In addition, the organization should consider the program opportunities involved in collecting ESG metrics.

  • What do the stakeholders want to see?
  • What is in it for them?
  • How does the organization contribute to the overall ESG landscape and betterment of the community?
  • How can we serve our internal and external stakeholders by providing clear and transparent ESG-related information?

In having a formal ESG PMO, the organization is better equipped to manage these program risks and opportunities throughout the life of the initiative.

Create the Implementation Timeline

The PMO is responsible for establishing an intake process for new rules and regulations that document changes to the current regulatory landscape, analyze the impact of those changes, and establish the appropriate project set up to incorporate those changes into the future environment. The PMO needs to work with the organization’s leadership to determine reasonable timelines for the adoption of ESG-related changes.

For example, large, accelerated SEC filers would want to consider setting up their PMO in advance of FY 2023 per the proposed SEC guidance. International timelines may be accelerated due to previously released guidance and review dates.

Define Program Governing Documents

In addition to creating the implementation timeline, the PMO needs to outline the program charter/scope and include the core workstreams. They need to think through and design the governance structure for the program and determine what routines need to be executed once the initiative is underway. KPIs need to be identified for each workstream to ensure consistent and appropriate program reporting as well as the establishment of change management protocols and governing documents for the program. Ongoing updates to the program should take into consideration changes approved via a change control governance process.

To help get your PMO program underway, FORVIS can provide a variety of example accelerators:
•    Project Program Reporting & Financial Model
•    Change Management Change Request
•    Road Map & Success Criteria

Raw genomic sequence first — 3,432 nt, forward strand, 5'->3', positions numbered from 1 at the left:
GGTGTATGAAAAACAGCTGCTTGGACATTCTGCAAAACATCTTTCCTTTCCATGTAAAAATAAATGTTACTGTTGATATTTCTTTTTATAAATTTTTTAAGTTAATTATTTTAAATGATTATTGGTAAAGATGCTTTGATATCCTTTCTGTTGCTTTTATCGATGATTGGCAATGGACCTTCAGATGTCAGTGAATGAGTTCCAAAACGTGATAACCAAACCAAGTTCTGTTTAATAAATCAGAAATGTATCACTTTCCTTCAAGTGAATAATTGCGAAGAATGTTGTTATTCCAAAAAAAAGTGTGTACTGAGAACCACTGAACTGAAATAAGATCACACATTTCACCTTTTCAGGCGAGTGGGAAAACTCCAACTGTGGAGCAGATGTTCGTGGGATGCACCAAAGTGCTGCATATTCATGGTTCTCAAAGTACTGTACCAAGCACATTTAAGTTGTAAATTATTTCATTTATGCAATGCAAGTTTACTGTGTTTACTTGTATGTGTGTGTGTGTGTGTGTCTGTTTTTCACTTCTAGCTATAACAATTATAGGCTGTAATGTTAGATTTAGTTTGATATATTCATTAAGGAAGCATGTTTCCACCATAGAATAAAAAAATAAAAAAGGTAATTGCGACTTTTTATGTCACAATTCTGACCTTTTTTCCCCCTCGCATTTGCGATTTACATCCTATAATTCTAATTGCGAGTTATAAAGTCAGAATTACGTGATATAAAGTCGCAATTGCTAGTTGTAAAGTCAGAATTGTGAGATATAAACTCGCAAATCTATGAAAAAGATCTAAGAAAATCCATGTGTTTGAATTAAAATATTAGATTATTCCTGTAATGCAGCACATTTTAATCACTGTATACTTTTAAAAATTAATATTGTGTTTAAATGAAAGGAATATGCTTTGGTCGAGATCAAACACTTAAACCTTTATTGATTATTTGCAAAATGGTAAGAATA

•    Project Charter
•    Implementation Task Timeline
•    Task Tracking
•    Gantt Chart
•    RACI Matrix
•    RAID Template
•    Test Tracking Aggregation Template 



With the proper framework of resources, stakeholders, risks, implementation timelines, and program governing documents established, organizations can begin making the necessary changes for adherence to ESG. The PMO needs to have the necessary communication routines and participation, as well as program documentation, tracking mechanisms, and defined milestones in place to timely implement identified changes. This would include not only documentation during the initiative, but also documentation of program closeout and transitioning all efforts to business as usual (BAU) as the initiative nears completion.

Implement Communication Routines

Program scope, goals, and progress need to be communicated to management, executives, and leadership on a routine and consistent basis. It is important to align the appropriate team members to drive those conversations and relay a concise message. Communications should be routine either daily, weekly, or monthly (as required by leadership) and within the agreed-upon adoption timeframe. Methods of communication could vary from email correspondence, reporting portals, or meetings. Impacted internal stakeholders should be present or involved in the communications as representation from all key lines of business and control functions increases its success. Frequency of reporting to executives should serve to keep them informed of project health and trends to reduce time required to reallocate resources or respond to a given issue if an escalation event occurs.